Thursday, June 13, 2024
Concordia Sisters of St. Joseph

Concordia Sisters of St. Joseph

Loving God and neighbor without distinction: A pontifical institute of women religious of the Roman Catholic Church

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Eulogy for Sister Rita Mazanec

~ February 3, 1930 – February 27, 2024
Written by S. Dorothy Hoover in March 2011

Tonight we remember and honor the life of Sr. Rita Ann Mazanec.

S. Rita Ann, the 6th of 7 children of Adolph and Hattie (Kobza) Mazanec, was born Feb. 3, 1930, at her Colby farmhouse.  She was premature, weighing only two pounds, and was baptized Irene the day of her birth.  Because she couldn’t tolerate any milk, her Doctor gave up on her.  Her mother found a baby’s formula in Capper’s weekly newspaper, ordered it and baby Irene started gaining weight.  Being sickly and because she was the youngest girl, Irene stated that she was spoiled as a child.  She grew up in a loving, supportive family on a farm near Colby, KS.

In a dust bowl year, Irene spent her first grade in a school close to her home. For the remainder of grade and high school she traveled by bus to Colby.  These were long days because she and her family boarded the bus first and were the last off the bus each day.  Irene spent much time with her friend, Maxine, in school; so much so that classmates would confuse their names.  Even at their 60th high school reunion, someone called Irene, Maxine instead.

She began thinking of religious life as a vocation in grade school.  She read that Sisters had a structured life and she wanted a structured life that farming did not offer. When studying catechism, she felt attracted to work for God and give her life for other people. She had a dream of participating in a big play caring for other people; God was there. Irene attended Marymount College and then entered the Concordia CSJ’s in Sept., 1949.  S. Rosalie Cersovski, S. Leonida, S. Eloise and Sr. Euphrasia all played instrumental roles in Irene’s choosing to enter religion.  She received the habit on March 19, 1950 and the name, S. Rita Ann.

Sr. Rita Ann became sick in the Novitiate.  This plus her Father’s death necessitated that she spend an additional 6 months in the Novitiate to fulfill the required time there. She made first vows on Aug. 15, 1951 and final vows on Aug. 15, 1954. She cooked at Schoenchen, her first mission.  S. Agneta became her support in this difficult year.  She also cooked at Herington, KS and Fairbury, NE until she could earn her 60 hour Teacher’s Certificate at Marymount.  She had 56 second graders in Aurora, Ill, her first teaching mission. This challenged S. Rita Ann, but S. Marie Coleman supported her in her teaching skills; she was grateful to be able to observe Marie teaching. She became very ill with Hepatitis that year and spent one month in our hospital in Belvedere, IL. S. Kevin prepared eggs for her three times a day to give her the needed protein.  S. Rita Ann loved her time in Tipton, KS.  The parents were so co-operative.  Her years in Plainville were good.  She shared some of the fun during her two years in Aurora, KS. The town would have singing hoedowns on Saturday nights to which all could come. They Christmas caroled.  Father Al Dwyer, the pastor, shared his car with them.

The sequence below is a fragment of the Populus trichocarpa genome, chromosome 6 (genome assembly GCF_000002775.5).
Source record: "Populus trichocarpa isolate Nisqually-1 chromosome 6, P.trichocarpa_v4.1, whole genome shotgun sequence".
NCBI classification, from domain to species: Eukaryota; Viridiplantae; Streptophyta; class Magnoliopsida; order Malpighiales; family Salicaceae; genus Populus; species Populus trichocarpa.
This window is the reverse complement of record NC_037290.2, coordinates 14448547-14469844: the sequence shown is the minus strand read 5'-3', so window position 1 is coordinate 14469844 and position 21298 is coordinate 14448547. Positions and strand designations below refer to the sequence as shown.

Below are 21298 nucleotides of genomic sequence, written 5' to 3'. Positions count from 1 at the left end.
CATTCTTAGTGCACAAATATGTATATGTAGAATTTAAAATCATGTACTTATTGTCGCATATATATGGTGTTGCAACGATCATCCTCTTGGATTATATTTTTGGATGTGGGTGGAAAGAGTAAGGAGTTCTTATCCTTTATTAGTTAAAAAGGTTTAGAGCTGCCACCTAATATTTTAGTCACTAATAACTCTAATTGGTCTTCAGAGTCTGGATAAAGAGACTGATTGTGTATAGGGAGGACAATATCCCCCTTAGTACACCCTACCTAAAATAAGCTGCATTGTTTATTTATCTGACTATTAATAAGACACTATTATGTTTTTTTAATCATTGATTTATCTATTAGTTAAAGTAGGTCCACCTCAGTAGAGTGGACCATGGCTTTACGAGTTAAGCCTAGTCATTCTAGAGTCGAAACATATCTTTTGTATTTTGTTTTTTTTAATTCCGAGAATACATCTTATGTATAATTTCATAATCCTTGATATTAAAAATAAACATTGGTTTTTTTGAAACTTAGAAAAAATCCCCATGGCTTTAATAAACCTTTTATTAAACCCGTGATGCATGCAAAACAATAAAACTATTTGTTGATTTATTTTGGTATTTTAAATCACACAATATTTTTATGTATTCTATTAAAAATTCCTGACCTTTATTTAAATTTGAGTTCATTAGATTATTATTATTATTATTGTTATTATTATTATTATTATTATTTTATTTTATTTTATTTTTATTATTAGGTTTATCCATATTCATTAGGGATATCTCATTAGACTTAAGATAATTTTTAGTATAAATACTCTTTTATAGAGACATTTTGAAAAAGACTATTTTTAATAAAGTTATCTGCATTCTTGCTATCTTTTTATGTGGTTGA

After many summer schools at Marymount, S. Rita Ann graduated in education and history.  She has attended Fort Hays University, Loyola University in Chicago and Creighton University in Omaha.  S. Rita Ann and I studied together one summer at Creighton along with S. Francis Margaret Otter.

S. Rita Ann moved much in her early life as a Sister.  After Vatican II when Sisters had more freedom regarding their assignments, she chose to spend 10 years in Fairbury, NE from 1969-1979.

She consistently taught second grade in her early years of teaching.  She prepared many young people for their First Holy Communion – what a legacy! She tried to teach students a countercultural value that one does not have to be first; that being Christ like and loving were much more important.

She taught two years in Oakley, KS, to be close to her dying mother. Beginning in 1985 the Beloit School Board and parents begged her to return   She served 13 years in Beloit 1987-2000 for a total of 20 years there.  She had spent seven years earlier in Beloit.  Because of failing hearing, S. Rita Ann became librarian and taught remedial math and reading in Beloit 1994-2000.

In 2000, S. Rita Ann moved to Concordia and lived at South Mound. In 2001, S, Jeanette Wasinger, Motherhouse Administrator, asked her to be Motherhouse bookkeeper, which she accepted. In 2008 she moved from South Mound to the Motherhouse. In addition to being bookkeeper she helped drive sisters to appts. And  helped sisters learn to use the computer and the Nustep. She says that the days went by do quickly because she was busy.

S. Rita Ann enjoyed traveling.  She made trips over much of the United States with her family. S.Loretta Bonfield, S, Rita Ann and her sister Helen, and myself made a delightful trip to Grand Junction, CO, Bryce Canyon, Royal Gorge, and Mesa Verde.  We had fun.

In describing her life she stated that she experienced much love as a child.  Fidelity to prayer and love helped her get through the hard times. When a person irritated her, she saw God in them and knew that God loves them just as much as God loves her.  She wanted to love so that other people could see God as love in her.  She was a faithful lifelong friend to many. Her smile spoke volumes about her love for others and the source of that love: God. Gratitude and love permeated her life.

 In a book by Fr. Ed Hayes. CHASING JOY, she became fascinated by the sentence: “May my gratitude soaked soul magnify God”.

Dear S. Rita Ann, you are now in the arms of your loving God with the “gratitude soaked soul” so dear to your heart.  May you know profound, eternal joy and love.